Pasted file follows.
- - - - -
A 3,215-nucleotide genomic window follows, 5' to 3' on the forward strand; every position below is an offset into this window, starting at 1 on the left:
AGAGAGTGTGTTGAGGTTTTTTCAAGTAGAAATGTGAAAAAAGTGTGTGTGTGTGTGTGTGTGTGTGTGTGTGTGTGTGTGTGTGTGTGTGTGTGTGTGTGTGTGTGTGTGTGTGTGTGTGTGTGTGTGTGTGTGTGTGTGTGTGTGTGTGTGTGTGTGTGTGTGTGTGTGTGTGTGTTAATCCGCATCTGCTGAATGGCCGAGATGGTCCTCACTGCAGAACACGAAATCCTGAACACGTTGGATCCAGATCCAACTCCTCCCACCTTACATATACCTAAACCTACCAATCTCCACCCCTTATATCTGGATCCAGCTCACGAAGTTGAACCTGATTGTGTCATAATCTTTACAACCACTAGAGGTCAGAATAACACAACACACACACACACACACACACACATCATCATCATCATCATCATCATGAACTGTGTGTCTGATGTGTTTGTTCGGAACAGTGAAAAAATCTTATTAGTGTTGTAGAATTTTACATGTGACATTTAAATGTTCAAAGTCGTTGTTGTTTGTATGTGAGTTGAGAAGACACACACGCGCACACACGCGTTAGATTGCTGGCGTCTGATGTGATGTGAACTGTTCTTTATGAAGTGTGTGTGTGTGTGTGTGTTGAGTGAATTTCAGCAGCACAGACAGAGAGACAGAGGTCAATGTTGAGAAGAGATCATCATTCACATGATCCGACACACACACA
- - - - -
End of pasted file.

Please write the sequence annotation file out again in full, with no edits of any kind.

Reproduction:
A 3,215-nucleotide genomic window follows, 5' to 3' on the forward strand; every position below is an offset into this window, starting at 1 on the left:
AGAGAGTGTGTTGAGGTTTTTTCAAGTAGAAATGTGAAAAAAGTGTGTGTGTGTGTGTGTGTGTGTGTGTGTGTGTGTGTGTGTGTGTGTGTGTGTGTGTGTGTGTGTGTGTGTGTGTGTGTGTGTGTGTGTGTGTGTGTGTGTGTGTGTGTGTGTGTGTGTGTGTGTGTGTGTGTGTTAATCCGCATCTGCTGAATGGCCGAGATGGTCCTCACTGCAGAACACGAAATCCTGAACACGTTGGATCCAGATCCAACTCCTCCCACCTTACATATACCTAAACCTACCAATCTCCACCCCTTATATCTGGATCCAGCTCACGAAGTTGAACCTGATTGTGTCATAATCTTTACAACCACTAGAGGTCAGAATAACACAACACACACACACACACACACACACATCATCATCATCATCATCATCATGAACTGTGTGTCTGATGTGTTTGTTCGGAACAGTGAAAAAATCTTATTAGTGTTGTAGAATTTTACATGTGACATTTAAATGTTCAAAGTCGTTGTTGTTTGTATGTGAGTTGAGAAGACACACACGCGCACACACGCGTTAGATTGCTGGCGTCTGATGTGATGTGAACTGTTCTTTATGAAGTGTGTGTGTGTGTGTGTGTTGAGTGAATTTCAGCAGCACAGACAGAGAGACAGAGGTCAATGTTGAGAAGAGATCATCATTCACATGATCCGACACACACACA